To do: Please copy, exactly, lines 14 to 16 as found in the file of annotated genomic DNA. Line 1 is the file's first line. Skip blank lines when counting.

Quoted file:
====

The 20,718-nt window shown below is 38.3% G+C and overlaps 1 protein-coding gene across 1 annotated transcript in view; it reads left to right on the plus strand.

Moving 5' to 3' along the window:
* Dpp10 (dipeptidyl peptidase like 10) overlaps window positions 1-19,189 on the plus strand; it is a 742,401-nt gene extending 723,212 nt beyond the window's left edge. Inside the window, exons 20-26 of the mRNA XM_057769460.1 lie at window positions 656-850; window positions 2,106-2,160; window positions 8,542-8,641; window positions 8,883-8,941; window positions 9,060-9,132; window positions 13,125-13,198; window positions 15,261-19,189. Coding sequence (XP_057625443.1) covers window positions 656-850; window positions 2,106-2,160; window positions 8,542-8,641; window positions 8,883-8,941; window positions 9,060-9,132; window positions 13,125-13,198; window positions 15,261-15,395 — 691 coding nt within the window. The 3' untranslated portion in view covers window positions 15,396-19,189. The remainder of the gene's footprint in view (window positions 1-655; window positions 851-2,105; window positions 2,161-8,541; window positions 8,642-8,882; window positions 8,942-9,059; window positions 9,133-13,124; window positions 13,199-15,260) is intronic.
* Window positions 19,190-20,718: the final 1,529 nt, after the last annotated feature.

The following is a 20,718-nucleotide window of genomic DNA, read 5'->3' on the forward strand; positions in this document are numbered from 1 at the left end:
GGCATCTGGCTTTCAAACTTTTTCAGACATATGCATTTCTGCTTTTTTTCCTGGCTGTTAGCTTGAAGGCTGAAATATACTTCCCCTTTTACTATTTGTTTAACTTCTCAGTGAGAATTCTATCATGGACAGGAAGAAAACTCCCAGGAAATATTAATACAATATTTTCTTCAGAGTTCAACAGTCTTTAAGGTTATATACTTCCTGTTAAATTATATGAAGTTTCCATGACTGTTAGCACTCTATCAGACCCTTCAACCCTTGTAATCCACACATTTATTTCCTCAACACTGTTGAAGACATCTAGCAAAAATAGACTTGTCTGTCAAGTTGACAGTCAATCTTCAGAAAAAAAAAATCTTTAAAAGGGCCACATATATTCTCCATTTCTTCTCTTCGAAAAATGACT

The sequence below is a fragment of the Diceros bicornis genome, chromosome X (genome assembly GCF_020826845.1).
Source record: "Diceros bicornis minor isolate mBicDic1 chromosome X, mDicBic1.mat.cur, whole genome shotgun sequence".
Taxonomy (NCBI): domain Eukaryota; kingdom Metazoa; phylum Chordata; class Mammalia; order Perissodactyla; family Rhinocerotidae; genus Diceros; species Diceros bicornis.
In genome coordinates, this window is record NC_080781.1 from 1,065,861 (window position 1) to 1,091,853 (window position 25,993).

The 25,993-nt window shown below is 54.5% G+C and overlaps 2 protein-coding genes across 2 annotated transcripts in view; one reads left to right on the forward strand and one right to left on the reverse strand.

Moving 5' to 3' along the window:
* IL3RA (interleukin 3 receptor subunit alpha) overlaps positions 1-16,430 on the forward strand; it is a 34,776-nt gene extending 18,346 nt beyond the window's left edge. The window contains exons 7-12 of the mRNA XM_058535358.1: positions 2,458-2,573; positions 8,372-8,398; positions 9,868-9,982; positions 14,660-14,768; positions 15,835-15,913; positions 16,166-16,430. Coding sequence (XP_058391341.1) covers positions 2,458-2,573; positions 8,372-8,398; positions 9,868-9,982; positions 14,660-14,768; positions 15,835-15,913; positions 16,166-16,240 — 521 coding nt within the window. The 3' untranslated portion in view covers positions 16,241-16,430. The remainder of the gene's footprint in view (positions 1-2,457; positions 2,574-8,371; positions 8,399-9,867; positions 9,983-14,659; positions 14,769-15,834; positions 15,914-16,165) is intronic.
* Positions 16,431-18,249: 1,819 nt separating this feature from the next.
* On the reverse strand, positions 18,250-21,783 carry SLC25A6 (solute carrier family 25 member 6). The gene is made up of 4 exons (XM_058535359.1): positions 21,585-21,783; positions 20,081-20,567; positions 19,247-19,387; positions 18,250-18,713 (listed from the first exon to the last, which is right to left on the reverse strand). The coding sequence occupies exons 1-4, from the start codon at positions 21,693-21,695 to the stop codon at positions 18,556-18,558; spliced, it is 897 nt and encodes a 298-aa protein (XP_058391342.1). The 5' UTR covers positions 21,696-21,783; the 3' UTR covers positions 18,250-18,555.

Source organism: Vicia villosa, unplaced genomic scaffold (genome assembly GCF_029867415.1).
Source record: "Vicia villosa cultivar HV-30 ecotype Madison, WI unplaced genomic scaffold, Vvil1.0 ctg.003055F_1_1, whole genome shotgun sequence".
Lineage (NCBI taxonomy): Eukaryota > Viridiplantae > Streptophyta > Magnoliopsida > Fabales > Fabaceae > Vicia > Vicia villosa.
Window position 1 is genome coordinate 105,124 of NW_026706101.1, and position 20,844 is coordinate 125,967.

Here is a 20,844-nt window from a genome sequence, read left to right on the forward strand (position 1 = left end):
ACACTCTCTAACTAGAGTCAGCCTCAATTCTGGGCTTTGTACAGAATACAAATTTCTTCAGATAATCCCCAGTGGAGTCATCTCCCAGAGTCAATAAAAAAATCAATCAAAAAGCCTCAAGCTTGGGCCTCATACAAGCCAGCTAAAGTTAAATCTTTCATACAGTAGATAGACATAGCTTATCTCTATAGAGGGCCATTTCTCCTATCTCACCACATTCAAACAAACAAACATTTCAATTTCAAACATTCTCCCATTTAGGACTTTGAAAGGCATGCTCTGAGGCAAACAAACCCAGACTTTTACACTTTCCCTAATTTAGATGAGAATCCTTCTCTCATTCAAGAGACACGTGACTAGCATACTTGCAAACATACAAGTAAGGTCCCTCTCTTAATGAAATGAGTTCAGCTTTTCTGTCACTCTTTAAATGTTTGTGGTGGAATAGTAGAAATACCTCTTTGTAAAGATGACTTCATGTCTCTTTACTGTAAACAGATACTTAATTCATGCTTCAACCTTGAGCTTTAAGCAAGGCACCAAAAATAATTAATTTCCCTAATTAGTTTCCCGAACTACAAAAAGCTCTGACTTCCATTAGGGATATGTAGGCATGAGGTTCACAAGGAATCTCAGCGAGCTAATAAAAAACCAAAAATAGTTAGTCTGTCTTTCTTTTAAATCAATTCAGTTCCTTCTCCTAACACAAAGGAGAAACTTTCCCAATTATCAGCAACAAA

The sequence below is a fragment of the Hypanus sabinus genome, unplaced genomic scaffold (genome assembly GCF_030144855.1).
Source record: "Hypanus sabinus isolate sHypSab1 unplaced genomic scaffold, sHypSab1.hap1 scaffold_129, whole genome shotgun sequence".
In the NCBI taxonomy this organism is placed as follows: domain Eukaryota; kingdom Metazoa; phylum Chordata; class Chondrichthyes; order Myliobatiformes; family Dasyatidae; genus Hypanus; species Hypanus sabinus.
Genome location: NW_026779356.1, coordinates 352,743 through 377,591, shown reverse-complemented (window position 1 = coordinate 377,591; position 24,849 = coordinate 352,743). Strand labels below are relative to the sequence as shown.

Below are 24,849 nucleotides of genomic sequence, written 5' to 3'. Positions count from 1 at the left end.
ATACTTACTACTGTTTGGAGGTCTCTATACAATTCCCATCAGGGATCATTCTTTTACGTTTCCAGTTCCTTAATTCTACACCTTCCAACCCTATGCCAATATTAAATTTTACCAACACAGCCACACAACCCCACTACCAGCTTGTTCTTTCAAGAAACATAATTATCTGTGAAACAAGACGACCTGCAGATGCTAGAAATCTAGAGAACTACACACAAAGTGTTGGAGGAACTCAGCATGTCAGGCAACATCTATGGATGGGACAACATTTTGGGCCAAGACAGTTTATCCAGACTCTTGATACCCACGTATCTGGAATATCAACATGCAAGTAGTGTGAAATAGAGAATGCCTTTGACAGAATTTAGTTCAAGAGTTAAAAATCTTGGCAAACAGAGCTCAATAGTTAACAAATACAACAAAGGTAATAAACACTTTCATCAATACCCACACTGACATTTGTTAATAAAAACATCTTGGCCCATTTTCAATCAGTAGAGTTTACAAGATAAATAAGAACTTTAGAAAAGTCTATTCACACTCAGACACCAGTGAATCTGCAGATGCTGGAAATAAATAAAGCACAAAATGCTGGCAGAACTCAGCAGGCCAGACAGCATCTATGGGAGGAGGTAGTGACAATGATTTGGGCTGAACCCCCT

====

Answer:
* Positions 16,431-18,249: 1,819 nt separating this feature from the next.
* On the reverse strand, positions 18,250-21,783 carry SLC25A6 (solute carrier family 25 member 6). The gene is made up of 4 exons (XM_058535359.1): positions 21,585-21,783; positions 20,081-20,567; positions 19,247-19,387; positions 18,250-18,713 (listed from the first exon to the last, which is right to left on the reverse strand). The coding sequence occupies exons 1-4, from the start codon at positions 21,693-21,695 to the stop codon at positions 18,556-18,558; spliced, it is 897 nt and encodes a 298-aa protein (XP_058391342.1). The 5' UTR covers positions 21,696-21,783; the 3' UTR covers positions 18,250-18,555.

Source organism: Vicia villosa, unplaced genomic scaffold (genome assembly GCF_029867415.1).